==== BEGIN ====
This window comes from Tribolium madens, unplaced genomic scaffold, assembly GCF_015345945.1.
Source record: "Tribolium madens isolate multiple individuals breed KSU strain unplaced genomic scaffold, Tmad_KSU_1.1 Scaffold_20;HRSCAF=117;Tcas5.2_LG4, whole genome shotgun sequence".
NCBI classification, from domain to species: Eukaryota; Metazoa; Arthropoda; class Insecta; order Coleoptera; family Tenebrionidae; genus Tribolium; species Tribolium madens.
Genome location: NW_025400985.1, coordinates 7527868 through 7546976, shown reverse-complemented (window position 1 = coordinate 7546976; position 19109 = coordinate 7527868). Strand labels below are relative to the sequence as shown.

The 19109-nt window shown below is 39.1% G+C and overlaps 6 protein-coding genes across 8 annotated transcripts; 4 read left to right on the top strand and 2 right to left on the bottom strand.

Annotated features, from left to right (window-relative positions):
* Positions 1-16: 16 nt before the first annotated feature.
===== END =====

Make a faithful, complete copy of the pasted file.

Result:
This window comes from Tribolium madens, unplaced genomic scaffold, assembly GCF_015345945.1.
Source record: "Tribolium madens isolate multiple individuals breed KSU strain unplaced genomic scaffold, Tmad_KSU_1.1 Scaffold_20;HRSCAF=117;Tcas5.2_LG4, whole genome shotgun sequence".
NCBI classification, from domain to species: Eukaryota; Metazoa; Arthropoda; class Insecta; order Coleoptera; family Tenebrionidae; genus Tribolium; species Tribolium madens.
Genome location: NW_025400985.1, coordinates 7527868 through 7546976, shown reverse-complemented (window position 1 = coordinate 7546976; position 19109 = coordinate 7527868). Strand labels below are relative to the sequence as shown.

The 19109-nt window shown below is 39.1% G+C and overlaps 6 protein-coding genes across 8 annotated transcripts; 4 read left to right on the top strand and 2 right to left on the bottom strand.

Annotated features, from left to right (window-relative positions):
* Positions 1-16: 16 nt before the first annotated feature.